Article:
And there are the "more DIY than thou" arguments. One person chided me that using PCB fabricators wasn't DIY because I didn't swirl my own templates in an acid bath (at satellite diaries)... I had to point out I was making a DIY satellite, not a DIY PCB. Besides, I asked him if he'd actually smelted the copper ore for his boards, because if not, you know, it's not really DIY.
That said, I love the DIY movement. It's as if Thomas Jefferson and Ben Franklin had a (legal) lovechildmovementlaunch.
(And that last word is DIY, I made it myself!)
This may come as a shock, but the summary isn't *gasp* fully accurate. Scanners are allowed at the library sale they say forbids it. It's actually rather interesting-- the early "member's only" hour forbids scanners, then they let scanners in during the open sale hours. So it's a nice compromise between "let people browse" and "let the book sellers make a profit", they're just giving first crack to readers, then a fair shake to sellers afterwards. Neat compromise, that.
Link to Original Source
Turns out (citation needed) sound continuity is more important than video. People will put up with choppy or lossy video, as long as the soundtrack remains relatively coherent. But if the sound is dropping out or breaking up, they stop watching.
Which, if you think about it, is why we put up with crappy internet videos that speed along, but get frustrated when it's constantly buffering.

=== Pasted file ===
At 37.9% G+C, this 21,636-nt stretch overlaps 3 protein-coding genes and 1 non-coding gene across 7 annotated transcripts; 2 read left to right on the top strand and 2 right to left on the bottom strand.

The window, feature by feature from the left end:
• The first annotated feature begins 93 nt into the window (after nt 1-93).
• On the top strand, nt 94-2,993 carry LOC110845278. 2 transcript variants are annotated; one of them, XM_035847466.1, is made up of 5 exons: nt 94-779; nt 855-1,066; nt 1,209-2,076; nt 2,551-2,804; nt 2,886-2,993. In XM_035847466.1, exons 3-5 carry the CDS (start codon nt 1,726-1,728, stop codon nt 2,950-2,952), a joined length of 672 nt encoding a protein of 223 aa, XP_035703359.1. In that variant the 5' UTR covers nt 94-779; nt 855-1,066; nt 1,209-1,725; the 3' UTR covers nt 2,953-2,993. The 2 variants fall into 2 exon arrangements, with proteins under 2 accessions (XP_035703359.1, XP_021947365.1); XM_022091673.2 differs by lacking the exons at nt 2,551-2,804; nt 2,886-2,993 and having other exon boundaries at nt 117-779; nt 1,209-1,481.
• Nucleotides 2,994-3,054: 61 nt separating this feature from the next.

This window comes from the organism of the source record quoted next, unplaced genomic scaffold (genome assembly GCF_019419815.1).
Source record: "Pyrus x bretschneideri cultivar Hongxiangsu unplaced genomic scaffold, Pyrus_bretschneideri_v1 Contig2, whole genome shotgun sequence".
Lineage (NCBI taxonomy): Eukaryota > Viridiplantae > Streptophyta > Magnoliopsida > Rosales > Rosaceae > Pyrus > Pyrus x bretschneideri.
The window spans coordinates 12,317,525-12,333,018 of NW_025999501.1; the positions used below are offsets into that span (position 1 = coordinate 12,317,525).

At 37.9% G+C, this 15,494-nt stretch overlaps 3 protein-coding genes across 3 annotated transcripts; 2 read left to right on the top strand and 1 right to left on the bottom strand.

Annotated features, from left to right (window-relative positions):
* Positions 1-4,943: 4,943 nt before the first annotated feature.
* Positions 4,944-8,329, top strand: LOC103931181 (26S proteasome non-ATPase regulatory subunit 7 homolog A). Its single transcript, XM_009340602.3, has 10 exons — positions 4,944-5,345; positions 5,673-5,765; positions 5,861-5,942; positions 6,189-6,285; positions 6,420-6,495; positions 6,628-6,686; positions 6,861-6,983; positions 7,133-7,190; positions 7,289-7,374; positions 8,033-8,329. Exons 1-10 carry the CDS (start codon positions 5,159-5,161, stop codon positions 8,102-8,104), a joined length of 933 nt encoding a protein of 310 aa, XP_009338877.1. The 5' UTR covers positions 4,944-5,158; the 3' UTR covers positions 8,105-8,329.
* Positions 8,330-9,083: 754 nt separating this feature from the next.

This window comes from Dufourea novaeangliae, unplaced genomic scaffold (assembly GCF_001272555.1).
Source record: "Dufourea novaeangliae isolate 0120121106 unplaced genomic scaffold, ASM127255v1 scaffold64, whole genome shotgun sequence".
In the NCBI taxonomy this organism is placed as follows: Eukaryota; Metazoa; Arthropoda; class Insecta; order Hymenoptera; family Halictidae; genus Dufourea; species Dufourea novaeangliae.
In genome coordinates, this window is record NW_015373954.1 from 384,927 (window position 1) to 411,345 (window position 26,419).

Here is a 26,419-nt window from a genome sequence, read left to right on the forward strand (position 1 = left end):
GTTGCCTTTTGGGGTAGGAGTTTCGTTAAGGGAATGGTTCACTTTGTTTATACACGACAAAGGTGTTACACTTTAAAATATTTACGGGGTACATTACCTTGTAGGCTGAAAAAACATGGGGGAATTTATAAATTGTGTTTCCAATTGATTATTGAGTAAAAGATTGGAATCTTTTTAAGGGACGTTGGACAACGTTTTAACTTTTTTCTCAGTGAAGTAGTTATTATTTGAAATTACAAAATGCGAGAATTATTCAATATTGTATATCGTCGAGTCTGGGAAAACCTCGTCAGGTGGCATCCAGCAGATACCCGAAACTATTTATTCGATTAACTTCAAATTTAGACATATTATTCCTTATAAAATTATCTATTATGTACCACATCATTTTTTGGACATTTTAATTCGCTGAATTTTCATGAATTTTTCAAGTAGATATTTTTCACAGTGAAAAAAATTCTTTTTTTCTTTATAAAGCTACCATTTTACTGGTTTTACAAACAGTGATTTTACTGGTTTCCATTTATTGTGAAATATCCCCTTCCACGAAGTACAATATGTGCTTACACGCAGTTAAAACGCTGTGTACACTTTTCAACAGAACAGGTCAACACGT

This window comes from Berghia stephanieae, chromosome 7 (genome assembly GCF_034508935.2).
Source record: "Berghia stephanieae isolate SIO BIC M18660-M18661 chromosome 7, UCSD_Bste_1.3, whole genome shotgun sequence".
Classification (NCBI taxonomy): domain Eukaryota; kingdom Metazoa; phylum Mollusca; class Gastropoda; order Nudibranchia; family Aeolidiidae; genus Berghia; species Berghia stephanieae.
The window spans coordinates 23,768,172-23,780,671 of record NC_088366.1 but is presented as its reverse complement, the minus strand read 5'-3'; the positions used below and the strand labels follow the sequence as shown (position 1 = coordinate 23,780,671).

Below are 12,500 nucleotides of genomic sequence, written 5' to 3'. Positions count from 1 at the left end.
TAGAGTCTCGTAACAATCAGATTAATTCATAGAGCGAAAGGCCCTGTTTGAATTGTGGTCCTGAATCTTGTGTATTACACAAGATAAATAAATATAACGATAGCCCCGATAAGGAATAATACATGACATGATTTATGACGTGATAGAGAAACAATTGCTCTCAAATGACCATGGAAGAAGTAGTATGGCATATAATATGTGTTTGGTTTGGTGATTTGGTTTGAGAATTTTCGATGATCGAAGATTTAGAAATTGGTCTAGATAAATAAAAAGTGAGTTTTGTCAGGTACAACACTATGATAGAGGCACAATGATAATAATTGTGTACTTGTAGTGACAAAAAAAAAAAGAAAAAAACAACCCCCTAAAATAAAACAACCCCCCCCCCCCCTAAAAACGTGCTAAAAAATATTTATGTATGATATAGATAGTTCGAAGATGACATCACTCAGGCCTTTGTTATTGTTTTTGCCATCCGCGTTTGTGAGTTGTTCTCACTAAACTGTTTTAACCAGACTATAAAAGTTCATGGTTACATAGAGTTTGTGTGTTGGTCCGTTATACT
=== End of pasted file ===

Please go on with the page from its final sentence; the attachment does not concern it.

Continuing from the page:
I ran into bizarre web parroting-- a site took an article about my DIY satellite from "Wired", and (best guess) ran it through an English->Chinese translator then back to Chinese->English. So we end up with sentence-by-sentence content stealing, but with its own working, e.g.:
"Once deployed, they can put out enough power to be picked up on the ground by a hand-held amateur radio receiver." [from Wired]
"Once deployed, they can put out enough energy to be picked up on the belligerent by the hand-held pledge airwave receiver." [from Tubesat Gerber]
Or this bit
"Once the bastion of NASA and commercial satellite services, space has now become the final frontier for the do-it-yourselfer next door." [Wired]
"Once a bastion of NASA as well as blurb heavenly body services, space has right away turn the final limit for a do-it-yourselfer subsequent doorway." [Tubesat Gerber]
That's me, the blurb heavenly body service belligerent receiver!
http://projectcalliope.com/ "Music from Space, Launching 2011"
I worry about "Chicken Little" syndrome with space weather alerts. "GPS will die, sending airplanes crashing and sinking boats. Cell phones will fail, stranding travelers and resulting in people in remote areas dying due to exposure. Worse of all, our TV may go out for a few hours."
Jay Reich from the Dept. of Commerce talked about 'overwarning' versus 'need for science', covered at http://www.scientificblogging.com/daytime_astronomer/why_sky_falling_space_weather_communications but here's the summary:
Science is rigorous, slow, based on data and challenge. This means politically it's horrible, and the media overstates it. So we have to balance warning with overhyping and risking people tune us out. Solution? Unknown.
If you want to go the mad scientist route, build a satellite in your basement. It's about the same cost as buying a motorcycle ($8K including launch) and, as far as mid-life crises go, a lot cooler. I'm doing it ( http://projectcalliope.com/ ), and blogging about how it goes at http://scientificblogging.com/satellite_diaries
You get to learn neat stuff about electronics, Arduino-level programming, and HAM radio.
It's worth it just for when people ask what I do for fun...